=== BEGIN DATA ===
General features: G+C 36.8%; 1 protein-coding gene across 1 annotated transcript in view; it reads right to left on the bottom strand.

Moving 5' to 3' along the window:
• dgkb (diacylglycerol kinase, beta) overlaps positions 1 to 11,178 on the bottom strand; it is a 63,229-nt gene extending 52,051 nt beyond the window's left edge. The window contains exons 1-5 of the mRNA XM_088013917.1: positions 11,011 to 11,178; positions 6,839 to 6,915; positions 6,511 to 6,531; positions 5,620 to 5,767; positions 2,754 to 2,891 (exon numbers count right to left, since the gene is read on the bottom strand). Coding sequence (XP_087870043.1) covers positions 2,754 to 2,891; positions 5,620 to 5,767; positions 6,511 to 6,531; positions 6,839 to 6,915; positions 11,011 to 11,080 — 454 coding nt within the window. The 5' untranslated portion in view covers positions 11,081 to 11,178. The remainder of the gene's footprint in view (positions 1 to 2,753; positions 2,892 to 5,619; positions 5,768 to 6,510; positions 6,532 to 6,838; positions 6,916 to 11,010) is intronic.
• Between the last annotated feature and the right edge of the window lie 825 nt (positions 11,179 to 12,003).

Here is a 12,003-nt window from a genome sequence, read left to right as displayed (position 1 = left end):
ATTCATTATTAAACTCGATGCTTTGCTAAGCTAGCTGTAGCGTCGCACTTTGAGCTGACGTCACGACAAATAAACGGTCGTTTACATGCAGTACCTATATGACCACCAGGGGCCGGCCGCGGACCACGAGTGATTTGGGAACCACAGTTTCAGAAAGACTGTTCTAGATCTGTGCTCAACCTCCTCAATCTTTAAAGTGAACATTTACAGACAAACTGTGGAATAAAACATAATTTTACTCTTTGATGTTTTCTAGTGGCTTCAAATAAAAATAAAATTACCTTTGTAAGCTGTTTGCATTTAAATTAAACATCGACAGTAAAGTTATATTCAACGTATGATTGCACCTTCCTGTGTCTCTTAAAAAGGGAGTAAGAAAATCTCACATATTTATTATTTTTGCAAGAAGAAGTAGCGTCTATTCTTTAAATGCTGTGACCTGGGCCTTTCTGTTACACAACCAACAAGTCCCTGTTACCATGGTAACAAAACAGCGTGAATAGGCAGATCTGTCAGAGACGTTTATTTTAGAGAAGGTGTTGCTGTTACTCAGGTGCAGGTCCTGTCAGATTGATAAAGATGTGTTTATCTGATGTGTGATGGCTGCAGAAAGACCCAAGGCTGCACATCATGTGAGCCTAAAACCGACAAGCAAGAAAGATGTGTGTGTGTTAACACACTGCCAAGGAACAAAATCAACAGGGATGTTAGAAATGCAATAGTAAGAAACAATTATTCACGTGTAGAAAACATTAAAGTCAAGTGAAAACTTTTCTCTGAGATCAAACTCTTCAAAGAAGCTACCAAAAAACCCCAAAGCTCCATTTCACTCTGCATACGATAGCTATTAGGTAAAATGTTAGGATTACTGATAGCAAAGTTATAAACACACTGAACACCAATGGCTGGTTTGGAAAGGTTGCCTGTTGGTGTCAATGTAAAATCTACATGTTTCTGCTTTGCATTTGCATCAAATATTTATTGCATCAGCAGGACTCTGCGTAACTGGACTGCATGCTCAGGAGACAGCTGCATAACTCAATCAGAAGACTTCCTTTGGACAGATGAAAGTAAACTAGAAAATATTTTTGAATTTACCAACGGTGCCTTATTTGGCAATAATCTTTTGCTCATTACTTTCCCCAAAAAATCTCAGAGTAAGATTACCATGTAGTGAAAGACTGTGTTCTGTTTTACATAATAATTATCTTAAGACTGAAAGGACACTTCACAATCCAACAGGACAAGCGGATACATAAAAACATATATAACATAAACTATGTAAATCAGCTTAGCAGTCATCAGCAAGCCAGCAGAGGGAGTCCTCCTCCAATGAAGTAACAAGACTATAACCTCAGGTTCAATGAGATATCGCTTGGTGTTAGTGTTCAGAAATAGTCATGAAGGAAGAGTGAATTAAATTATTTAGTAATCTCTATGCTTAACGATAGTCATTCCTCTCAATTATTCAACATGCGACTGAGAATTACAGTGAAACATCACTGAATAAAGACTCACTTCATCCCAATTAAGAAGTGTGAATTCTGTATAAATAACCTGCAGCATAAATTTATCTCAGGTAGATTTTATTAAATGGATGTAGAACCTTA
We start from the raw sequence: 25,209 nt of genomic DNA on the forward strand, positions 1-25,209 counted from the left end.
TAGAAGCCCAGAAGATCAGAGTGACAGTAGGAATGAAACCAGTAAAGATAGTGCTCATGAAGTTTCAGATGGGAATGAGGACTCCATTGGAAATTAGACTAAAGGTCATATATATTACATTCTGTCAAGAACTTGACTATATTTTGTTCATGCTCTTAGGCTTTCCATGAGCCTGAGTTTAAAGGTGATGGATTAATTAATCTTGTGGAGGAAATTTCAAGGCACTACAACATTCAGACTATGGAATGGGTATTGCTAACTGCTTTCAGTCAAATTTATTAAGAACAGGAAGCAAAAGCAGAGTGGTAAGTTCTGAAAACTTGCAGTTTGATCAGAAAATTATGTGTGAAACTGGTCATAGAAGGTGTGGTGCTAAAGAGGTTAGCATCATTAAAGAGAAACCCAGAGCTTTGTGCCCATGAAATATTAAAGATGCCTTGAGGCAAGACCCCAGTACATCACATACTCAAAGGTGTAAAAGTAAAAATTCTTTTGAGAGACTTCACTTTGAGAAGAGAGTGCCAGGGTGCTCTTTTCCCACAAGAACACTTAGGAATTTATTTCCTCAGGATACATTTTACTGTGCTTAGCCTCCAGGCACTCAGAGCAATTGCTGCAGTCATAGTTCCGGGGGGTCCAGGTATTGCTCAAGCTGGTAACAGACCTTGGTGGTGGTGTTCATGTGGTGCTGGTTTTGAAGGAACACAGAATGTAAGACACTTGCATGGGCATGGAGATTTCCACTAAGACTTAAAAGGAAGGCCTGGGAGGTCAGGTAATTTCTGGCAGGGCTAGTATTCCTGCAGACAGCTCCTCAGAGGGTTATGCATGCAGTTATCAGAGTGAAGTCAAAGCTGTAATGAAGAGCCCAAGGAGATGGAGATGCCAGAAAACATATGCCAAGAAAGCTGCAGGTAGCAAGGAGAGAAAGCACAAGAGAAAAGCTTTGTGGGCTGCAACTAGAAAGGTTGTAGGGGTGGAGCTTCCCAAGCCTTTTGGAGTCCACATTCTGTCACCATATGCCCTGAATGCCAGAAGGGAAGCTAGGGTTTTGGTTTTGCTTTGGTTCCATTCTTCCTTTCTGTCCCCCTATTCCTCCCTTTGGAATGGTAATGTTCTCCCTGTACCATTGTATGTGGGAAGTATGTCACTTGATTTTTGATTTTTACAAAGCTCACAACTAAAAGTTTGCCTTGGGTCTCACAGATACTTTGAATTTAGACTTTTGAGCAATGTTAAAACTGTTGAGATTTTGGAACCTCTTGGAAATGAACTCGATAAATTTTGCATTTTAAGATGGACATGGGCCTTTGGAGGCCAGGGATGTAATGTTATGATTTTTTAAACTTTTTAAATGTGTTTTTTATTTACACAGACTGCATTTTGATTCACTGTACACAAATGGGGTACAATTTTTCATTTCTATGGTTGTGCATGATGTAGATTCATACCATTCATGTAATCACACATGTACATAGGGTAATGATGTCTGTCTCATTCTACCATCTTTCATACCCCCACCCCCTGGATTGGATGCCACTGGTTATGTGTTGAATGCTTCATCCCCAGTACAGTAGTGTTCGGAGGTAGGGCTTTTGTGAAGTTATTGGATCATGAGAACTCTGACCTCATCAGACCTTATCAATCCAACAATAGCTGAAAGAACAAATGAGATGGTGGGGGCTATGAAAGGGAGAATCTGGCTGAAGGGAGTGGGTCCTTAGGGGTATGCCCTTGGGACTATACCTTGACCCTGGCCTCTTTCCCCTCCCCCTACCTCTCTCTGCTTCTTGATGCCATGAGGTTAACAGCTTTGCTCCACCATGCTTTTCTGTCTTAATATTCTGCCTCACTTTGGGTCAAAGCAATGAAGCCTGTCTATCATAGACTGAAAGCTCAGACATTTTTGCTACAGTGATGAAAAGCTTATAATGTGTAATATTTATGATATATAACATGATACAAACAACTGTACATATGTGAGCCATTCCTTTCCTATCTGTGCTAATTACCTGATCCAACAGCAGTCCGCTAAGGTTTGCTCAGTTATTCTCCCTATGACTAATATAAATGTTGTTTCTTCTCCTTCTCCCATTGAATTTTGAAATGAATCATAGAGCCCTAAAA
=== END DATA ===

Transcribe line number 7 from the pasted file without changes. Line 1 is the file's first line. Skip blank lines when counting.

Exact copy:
We start from the raw sequence: 25,209 nt of genomic DNA on the forward strand, positions 1-25,209 counted from the left end.